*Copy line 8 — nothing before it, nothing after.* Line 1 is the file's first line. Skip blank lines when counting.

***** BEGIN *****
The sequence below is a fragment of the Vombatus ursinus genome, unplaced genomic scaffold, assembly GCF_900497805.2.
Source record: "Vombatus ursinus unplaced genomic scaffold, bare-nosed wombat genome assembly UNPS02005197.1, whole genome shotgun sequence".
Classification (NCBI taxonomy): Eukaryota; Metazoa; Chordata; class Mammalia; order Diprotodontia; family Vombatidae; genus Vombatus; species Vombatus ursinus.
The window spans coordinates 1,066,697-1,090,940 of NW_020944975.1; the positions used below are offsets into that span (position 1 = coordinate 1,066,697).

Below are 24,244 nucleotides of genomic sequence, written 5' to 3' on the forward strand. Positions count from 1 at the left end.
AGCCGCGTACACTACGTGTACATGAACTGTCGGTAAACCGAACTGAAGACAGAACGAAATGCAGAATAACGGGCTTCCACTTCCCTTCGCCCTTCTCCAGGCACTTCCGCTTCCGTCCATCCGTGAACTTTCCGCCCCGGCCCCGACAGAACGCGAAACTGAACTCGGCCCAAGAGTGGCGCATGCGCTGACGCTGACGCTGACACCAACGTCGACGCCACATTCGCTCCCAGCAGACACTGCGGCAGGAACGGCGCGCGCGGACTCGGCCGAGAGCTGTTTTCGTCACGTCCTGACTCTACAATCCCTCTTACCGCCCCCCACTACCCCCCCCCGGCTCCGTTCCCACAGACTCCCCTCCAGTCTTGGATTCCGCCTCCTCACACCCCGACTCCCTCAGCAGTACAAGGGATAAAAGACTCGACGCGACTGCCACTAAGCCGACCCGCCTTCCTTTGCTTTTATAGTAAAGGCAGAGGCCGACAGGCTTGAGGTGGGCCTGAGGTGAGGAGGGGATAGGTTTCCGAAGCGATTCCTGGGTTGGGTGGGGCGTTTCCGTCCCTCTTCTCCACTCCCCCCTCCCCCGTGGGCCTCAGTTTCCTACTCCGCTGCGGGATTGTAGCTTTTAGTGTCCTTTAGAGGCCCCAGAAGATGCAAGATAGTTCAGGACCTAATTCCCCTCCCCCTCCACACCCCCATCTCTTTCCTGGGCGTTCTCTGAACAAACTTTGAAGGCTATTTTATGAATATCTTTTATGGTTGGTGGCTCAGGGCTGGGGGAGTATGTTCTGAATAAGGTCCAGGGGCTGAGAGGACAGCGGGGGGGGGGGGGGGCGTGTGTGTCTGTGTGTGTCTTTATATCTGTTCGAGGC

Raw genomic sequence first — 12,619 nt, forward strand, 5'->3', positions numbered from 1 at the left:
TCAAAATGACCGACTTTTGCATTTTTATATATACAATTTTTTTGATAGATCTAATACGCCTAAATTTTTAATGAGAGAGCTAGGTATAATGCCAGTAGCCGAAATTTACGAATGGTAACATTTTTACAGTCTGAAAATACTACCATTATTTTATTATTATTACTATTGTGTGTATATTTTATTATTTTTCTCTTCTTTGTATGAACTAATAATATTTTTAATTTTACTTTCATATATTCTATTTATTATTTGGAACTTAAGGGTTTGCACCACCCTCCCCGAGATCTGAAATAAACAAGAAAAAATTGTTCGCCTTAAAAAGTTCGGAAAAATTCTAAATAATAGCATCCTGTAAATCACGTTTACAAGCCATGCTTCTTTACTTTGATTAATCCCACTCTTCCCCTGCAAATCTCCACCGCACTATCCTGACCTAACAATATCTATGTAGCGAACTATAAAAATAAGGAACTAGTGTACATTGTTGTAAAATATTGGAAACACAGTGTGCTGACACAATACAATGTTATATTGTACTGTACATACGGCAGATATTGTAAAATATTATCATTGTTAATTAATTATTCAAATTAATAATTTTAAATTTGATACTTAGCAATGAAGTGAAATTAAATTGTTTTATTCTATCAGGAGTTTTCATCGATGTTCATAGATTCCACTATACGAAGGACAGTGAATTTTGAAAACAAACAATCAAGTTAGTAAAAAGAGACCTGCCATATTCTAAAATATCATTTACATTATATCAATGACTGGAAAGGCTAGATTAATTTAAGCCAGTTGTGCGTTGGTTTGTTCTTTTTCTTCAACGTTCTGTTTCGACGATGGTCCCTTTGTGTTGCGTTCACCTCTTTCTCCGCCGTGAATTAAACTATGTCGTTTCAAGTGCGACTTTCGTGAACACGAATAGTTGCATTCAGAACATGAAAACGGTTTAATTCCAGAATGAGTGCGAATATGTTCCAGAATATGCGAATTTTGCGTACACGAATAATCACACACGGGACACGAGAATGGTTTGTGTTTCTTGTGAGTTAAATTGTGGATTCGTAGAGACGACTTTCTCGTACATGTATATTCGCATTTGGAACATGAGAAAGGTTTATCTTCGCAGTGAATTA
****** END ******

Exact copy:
TCAAAATGACCGACTTTTGCATTTTTATATATACAATTTTTTTGATAGATCTAATACGCCTAAATTTTTAATGAGAGAGCTAGGTATAATGCCAGTAGCCGAAATTTACGAATGGTAACATTTTTACAGTCTGAAAATACTACCATTATTTTATTATTATTACTATTGTGTGTATATTTTATTATTTTTCTCTTCTTTGTATGAACTAATAATATTTTTAATTTTACTTTCATATATTCTATTTATTATTTGGAACTTAAGGGTTTGCACCACCCTCCCCGAGATCTGAAATAAACAAGAAAAAATTGTTCGCCTTAAAAAGTTCGGAAAAATTCTAAATAATAGCATCCTGTAAATCACGTTTACAAGCCATGCTTCTTTACTTTGATTAATCCCACTCTTCCCCTGCAAATCTCCACCGCACTATCCTGACCTAACAATATCTATGTAGCGAACTATAAAAATAAGGAACTAGTGTACATTGTTGTAAAATATTGGAAACACAGTGTGCTGACACAATACAATGTTATATTGTACTGTACATACGGCAGATATTGTAAAATATTATCATTGTTAATTAATTATTCAAATTAATAATTTTAAATTTGATACTTAGCAATGAAGTGAAATTAAATTGTTTTATTCTATCAGGAGTTTTCATCGATGTTCATAGATTCCACTATACGAAGGACAGTGAATTTTGAAAACAAACAATCAAGTTAGTAAAAAGAGACCTGCCATATTCTAAAATATCATTTACATTATATCAATGACTGGAAAGGCTAGATTAATTTAAGCCAGTTGTGCGTTGGTTTGTTCTTTTTCTTCAACGTTCTGTTTCGACGATGGTCCCTTTGTGTTGCGTTCACCTCTTTCTCCGCCGTGAATTAAACTATGTCGTTTCAAGTGCGACTTTCGTGAACACGAATAGTTGCATTCAGAACATGAAAACGGTTTAATTCCAGAATGAGTGCGAATATGTTCCAGAATATGCGAATTTTGCGTACACGAATAATCACACACGGGACACGAGAATGGTTTGTGTTTCTTGTGAGTTAAATTGTGGATTCGTAGAGACGACTTTCTCGTACATGTATATTCGCATTTGGAACATGAGAAAGGTTTATCTTCGCAGTGAATTA